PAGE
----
Using New Media to Educate on Traditional Practices

Jul 3, 2017 | Education, Features, Philanthropy Journal, Religion-Related

BimBam, sometimes referred to as the "Schoolhouse Rock for Jews," has embraced new media to reach its target audience. Learn about how the organization finds inventive ways to educate on traditional Judaic practices.

Sarah Lefton

By Jack Ahern

At a recent Jewish family education class, Sarah Lefton, Founder and Creative Director of BimBam, had a chance to chat with a mom and her ten-year-old daughter. The mother was Jewish (although nonobservant and not well versed in Jewish literature or ritual) and her husband was not Jewish. The couple was doing their best to raise their daughter with an open mind toward religion. The family made efforts to expand her knowledge of Judaism but had difficulty finding ways to maintain interest.

A friend recommended she check out BimBam. The daughter saw the cartoons on the website and decided to watch one. Two hours later, she walked out of her room announcing that she had watched the entire BimBam Torah series.  She was excited and conversant about Jewish stories now. The mother was thrilled that something was able to get through to her daughter for the first time. BimBam found success where other Jewish education programs had not.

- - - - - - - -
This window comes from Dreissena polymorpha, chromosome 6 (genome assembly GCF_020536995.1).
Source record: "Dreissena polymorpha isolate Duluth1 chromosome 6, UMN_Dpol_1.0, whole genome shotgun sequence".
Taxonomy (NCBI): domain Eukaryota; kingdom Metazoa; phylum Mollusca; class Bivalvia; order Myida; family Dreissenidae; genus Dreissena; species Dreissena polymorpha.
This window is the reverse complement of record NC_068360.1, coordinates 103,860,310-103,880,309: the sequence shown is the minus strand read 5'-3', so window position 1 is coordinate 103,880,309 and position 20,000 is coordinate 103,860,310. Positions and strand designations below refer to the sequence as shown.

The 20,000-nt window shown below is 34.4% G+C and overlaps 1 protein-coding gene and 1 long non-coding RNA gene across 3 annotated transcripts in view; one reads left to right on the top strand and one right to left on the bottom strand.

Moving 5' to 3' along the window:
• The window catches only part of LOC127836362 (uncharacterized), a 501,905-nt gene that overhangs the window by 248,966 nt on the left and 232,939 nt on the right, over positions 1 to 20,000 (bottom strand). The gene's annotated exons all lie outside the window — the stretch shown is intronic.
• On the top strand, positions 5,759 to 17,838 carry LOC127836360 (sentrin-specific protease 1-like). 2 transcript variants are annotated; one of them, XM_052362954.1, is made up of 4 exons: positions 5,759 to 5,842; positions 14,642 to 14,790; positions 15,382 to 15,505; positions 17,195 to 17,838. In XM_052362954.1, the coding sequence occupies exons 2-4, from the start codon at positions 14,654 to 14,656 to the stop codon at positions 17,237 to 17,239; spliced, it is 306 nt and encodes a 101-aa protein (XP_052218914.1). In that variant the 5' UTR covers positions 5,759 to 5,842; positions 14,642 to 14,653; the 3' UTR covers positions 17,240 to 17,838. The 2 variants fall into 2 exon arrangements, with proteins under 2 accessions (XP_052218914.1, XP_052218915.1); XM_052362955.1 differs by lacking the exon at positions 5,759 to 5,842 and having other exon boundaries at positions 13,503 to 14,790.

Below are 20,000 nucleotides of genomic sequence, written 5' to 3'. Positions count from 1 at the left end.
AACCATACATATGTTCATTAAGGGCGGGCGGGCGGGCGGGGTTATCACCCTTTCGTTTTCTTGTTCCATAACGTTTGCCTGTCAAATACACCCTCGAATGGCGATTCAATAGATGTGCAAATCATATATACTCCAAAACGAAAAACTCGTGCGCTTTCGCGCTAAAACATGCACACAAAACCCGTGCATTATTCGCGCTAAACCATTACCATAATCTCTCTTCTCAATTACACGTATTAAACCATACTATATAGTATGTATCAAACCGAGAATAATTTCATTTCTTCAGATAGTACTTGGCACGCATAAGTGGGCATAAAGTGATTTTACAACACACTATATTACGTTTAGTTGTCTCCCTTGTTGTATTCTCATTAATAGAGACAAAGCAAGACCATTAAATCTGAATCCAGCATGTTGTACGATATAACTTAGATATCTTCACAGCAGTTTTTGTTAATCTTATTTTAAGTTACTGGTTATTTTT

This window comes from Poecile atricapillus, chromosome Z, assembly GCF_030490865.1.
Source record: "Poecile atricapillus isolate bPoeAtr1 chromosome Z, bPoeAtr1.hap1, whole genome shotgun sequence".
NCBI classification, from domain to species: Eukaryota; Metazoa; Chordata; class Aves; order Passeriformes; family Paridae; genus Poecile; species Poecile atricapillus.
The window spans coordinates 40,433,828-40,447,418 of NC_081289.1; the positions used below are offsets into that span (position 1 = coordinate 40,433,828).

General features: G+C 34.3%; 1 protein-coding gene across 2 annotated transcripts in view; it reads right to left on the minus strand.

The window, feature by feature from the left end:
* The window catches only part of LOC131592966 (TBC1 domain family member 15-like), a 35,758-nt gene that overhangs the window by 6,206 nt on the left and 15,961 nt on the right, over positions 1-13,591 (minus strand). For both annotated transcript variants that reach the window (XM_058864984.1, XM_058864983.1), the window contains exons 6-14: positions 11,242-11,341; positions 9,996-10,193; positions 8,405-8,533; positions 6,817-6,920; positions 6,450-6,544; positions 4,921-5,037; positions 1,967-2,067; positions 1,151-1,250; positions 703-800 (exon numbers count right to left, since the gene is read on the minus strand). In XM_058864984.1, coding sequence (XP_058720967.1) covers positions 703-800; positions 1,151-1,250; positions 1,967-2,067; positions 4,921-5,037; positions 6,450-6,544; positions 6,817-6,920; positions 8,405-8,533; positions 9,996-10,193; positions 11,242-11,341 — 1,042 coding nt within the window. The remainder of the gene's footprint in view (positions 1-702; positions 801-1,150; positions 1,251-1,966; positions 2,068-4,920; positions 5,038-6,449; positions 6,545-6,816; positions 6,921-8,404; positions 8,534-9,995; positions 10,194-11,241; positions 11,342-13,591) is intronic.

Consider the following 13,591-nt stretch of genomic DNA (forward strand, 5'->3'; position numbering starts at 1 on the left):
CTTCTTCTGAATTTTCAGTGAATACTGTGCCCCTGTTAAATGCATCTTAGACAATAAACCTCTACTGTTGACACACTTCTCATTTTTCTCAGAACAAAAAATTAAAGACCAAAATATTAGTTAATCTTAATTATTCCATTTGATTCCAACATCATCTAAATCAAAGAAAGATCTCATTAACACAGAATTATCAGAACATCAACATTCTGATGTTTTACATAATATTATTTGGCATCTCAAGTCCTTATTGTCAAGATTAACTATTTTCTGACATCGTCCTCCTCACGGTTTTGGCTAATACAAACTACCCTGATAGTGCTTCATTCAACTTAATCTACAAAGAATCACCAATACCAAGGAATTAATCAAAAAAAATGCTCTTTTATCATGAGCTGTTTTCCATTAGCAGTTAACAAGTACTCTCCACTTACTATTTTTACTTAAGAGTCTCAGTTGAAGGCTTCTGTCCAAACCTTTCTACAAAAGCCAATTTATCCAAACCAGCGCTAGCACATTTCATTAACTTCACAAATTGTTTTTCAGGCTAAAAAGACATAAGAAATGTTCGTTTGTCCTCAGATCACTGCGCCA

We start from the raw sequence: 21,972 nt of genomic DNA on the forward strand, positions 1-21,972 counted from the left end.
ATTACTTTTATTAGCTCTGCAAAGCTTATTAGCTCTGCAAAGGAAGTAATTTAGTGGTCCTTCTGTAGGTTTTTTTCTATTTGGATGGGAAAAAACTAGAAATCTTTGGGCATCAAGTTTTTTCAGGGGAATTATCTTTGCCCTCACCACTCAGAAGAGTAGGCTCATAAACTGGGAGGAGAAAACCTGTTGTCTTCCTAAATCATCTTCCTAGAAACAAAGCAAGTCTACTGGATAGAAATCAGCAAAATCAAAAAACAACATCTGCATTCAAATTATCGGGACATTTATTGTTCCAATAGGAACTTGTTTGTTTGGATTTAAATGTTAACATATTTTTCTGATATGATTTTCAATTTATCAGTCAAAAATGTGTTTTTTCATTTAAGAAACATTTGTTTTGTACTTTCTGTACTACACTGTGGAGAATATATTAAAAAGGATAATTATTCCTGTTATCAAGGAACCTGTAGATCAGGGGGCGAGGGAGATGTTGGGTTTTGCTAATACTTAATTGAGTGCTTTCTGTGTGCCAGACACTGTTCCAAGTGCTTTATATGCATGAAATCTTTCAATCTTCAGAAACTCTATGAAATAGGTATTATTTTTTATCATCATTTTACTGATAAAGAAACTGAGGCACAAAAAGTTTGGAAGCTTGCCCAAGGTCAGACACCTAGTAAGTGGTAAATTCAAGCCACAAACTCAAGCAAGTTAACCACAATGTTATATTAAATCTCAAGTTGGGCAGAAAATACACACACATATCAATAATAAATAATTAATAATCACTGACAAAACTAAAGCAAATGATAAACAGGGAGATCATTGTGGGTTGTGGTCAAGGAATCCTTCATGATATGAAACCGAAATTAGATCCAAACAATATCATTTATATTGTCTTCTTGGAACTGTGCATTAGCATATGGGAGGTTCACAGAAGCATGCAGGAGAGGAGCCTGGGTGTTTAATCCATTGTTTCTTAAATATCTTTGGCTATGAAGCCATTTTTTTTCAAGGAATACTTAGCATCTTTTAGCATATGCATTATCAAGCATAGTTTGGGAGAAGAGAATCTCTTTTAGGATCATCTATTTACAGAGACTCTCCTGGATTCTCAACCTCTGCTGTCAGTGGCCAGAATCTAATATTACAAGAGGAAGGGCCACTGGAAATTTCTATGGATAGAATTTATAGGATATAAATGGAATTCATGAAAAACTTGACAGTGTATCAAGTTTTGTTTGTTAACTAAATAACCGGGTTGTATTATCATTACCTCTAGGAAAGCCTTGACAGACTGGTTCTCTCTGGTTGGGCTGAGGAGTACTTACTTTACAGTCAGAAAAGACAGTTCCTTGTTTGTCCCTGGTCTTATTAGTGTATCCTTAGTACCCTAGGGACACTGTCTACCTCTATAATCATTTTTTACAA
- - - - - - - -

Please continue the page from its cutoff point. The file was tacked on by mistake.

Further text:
BimBam (Formerly G-dcast, a nonprofit new media, education aims to increase Jewish literacy. The organization, founded by Lefton in 2008 out of a place of need. In an attempt to learn more about the Torah on her own as an adult, it became clear to Lefton that there was a lack of resources on Judaism available digitally for all ages. Sarah teamed up with a rabbi friend and an animator to produce a quick pilot based on the Torah portion of the week. The finished product was brought to a few leaders in Israel and the US to provide some feedback – one thing led to another and philanthropists took note. Everything snowballed from there.

The organization increases Jewish literacy by utilizing new media, such as streaming video, to make free content that is engaging and digestible. The organization has found that meeting audiences where they are in fun and innovative ways helps to decrease barriers to Jewish engagement.  BimBam does not hope to replace traditional learning environments but rather seeks to grab back empty screen time for meaningful Jewish enrichment. The organization highlights Jewish learning at all age levels and creates content specifically designed for each. 

Shaboom!, BimBam’s early childhood education programming is their flagship series about everyday Jewish values.  The series of videos star two magical “sparks” dedicated to fixing the world. Along with Shaboom! are dozens of parenting resources, DIY videos, singalongs and holiday how to’s. Judaism 101, BimBam’s adult-oriented content. The series uses short videos to provide a base understanding of Jewish rituals, traditions, and customs.  BimBam also has an extensive library of animated Jewish text – including the weekly Torah portion, Psalms, Prophetic texts and Talmud. Rabbis, Jewish educators and educators on BimBam’s staff collaborate to write scripts for the videos.